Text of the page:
"Andy, I couldn't disagree with you more, and, clearly you haven't tried all these cameras, at least not the GRD III. I've owned and shot with the Ricoh GRD, GRD II, GX100 and the Leica D-Lux-3: none of them could produce the look that I'm getting with the GRD III, which essentially consists, as I state in the article, of being able to achieve a high-contrast look while maintaining relative long mid-tones."

Mitch, with all due respect, you're just asking readers to take this on faith. Your photos show little to nothing of the sort, even if I assume that what you mean by long mid-tones is what I mean by mid-tones. You've chosen the one and only one way in which small sensor cameras make photos that don't look like crap at 1600ASA. There is nothing wrong with those type of photos-- as pointed out above, Moriyama (and William Klein among others) had successful runs using high-contrast, grainy stylization. What I am saying is that any kind of small-sensor file shot at a highly boosted ASA will generate gobs of noise which can look OK converted to black and white, or put another way, the difference in "mid-tones" between all of them is smaller than the overwhelming similarity in the achieved look.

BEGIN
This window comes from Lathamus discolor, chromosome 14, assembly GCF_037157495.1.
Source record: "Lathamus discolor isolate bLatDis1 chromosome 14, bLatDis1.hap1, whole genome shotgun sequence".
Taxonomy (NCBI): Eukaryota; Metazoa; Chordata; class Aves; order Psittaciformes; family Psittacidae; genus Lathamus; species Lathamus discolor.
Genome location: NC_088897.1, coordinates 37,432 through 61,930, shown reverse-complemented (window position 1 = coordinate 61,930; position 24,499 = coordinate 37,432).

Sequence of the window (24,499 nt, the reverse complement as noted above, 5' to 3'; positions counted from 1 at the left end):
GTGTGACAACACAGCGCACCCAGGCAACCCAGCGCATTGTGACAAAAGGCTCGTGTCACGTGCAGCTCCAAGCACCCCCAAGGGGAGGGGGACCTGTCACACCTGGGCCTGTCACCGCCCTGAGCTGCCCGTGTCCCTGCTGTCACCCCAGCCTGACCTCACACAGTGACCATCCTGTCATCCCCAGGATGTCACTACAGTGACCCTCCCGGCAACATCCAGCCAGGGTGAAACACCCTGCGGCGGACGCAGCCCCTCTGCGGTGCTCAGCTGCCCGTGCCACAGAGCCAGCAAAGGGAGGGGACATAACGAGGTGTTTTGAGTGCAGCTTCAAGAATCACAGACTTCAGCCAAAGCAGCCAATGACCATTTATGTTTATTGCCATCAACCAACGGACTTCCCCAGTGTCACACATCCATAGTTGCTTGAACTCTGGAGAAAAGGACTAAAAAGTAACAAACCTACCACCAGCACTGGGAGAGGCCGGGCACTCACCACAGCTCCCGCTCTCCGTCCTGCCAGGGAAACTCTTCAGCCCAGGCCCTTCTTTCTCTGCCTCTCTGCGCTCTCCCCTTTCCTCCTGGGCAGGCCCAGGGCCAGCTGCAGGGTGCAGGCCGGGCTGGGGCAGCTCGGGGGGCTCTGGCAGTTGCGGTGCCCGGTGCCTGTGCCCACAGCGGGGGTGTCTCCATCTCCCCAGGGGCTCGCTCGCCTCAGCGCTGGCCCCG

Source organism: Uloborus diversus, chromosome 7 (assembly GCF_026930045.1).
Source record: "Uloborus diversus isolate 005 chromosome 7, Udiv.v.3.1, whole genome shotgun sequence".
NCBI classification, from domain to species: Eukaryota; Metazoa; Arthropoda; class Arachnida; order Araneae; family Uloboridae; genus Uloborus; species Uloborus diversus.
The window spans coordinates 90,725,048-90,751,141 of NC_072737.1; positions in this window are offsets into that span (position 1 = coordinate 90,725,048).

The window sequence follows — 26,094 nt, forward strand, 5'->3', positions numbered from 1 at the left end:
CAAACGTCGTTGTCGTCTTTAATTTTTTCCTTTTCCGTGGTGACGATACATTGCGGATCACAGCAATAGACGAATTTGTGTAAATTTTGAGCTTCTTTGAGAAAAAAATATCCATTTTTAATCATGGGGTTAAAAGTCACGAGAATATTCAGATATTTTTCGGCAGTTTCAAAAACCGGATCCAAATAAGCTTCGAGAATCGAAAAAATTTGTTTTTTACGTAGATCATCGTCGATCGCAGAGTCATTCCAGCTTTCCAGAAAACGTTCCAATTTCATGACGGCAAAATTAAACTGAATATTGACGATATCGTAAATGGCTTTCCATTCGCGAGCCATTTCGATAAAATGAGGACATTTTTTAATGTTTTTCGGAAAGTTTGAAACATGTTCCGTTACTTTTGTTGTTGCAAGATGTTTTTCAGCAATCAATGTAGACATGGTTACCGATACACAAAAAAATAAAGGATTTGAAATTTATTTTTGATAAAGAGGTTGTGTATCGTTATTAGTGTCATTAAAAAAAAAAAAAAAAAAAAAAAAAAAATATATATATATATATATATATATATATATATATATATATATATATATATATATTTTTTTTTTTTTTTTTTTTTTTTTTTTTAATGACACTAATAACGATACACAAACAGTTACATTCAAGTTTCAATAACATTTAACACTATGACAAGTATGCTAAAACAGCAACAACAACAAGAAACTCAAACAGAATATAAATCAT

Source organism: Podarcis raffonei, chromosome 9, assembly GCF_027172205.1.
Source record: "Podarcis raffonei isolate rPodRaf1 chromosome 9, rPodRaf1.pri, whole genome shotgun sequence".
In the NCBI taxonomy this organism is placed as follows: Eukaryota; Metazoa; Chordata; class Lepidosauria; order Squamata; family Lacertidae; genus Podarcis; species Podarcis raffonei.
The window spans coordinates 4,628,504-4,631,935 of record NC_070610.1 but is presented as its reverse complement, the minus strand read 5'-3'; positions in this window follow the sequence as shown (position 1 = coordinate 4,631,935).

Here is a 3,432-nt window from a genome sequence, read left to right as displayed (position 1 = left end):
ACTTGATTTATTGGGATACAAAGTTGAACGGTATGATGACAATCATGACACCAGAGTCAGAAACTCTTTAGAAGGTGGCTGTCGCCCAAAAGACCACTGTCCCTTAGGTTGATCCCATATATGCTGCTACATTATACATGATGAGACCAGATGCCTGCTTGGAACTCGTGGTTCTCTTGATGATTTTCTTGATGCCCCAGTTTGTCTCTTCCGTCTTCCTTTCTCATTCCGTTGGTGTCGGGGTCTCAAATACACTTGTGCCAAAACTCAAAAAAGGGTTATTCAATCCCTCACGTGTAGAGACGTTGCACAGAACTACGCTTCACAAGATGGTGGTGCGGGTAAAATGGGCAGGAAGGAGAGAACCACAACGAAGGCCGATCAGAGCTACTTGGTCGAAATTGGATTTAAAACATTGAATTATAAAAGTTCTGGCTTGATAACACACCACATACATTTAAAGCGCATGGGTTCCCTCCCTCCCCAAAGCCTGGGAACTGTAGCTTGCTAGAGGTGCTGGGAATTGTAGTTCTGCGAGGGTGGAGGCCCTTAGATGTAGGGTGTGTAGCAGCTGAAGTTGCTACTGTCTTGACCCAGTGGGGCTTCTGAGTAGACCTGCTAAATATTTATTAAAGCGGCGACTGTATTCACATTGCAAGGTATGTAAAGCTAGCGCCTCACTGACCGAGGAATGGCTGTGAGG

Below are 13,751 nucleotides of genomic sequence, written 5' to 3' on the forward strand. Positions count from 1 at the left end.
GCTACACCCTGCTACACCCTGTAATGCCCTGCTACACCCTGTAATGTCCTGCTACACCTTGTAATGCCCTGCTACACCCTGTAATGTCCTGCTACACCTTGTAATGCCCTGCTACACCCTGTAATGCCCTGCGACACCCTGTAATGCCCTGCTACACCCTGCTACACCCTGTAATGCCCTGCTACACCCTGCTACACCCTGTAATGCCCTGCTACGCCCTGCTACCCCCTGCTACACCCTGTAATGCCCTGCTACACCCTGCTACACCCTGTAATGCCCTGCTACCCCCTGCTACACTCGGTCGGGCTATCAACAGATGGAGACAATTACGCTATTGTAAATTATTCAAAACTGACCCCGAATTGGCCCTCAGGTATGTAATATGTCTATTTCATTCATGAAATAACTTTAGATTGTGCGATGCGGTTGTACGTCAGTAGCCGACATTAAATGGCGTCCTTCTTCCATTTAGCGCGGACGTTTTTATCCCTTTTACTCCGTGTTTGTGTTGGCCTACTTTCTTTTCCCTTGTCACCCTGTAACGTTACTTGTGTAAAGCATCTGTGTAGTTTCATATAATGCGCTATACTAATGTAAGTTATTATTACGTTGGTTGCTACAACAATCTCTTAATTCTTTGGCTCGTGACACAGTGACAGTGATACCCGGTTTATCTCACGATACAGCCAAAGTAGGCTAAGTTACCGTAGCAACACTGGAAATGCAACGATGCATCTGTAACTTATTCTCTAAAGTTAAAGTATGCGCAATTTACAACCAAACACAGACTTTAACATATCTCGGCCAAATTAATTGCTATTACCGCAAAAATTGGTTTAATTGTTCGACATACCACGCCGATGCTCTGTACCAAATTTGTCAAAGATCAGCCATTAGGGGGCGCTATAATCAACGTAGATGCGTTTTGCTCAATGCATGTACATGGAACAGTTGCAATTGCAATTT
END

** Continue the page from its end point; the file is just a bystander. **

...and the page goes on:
There seems to be a small mostly Flickr-based fan club of exactly the types of images you're showing with adherents of the LX3 and the GRD arguing what you seem to be-- that there is a new "paradigm" of small-sensor style images. Sorry, I just don't buy it.

"Mitch, with all due respect, you're just asking readers to take this on faith."

Of course he's asking readers to take it on faith. As Ctein has pointed out until he's blue in the face--including in this very comment thread--if there's a discrepancy between what a magazine or web writer says and what the illustrations show, believe the words. The illustrations are only illustrations, not direct evidence, and not proof.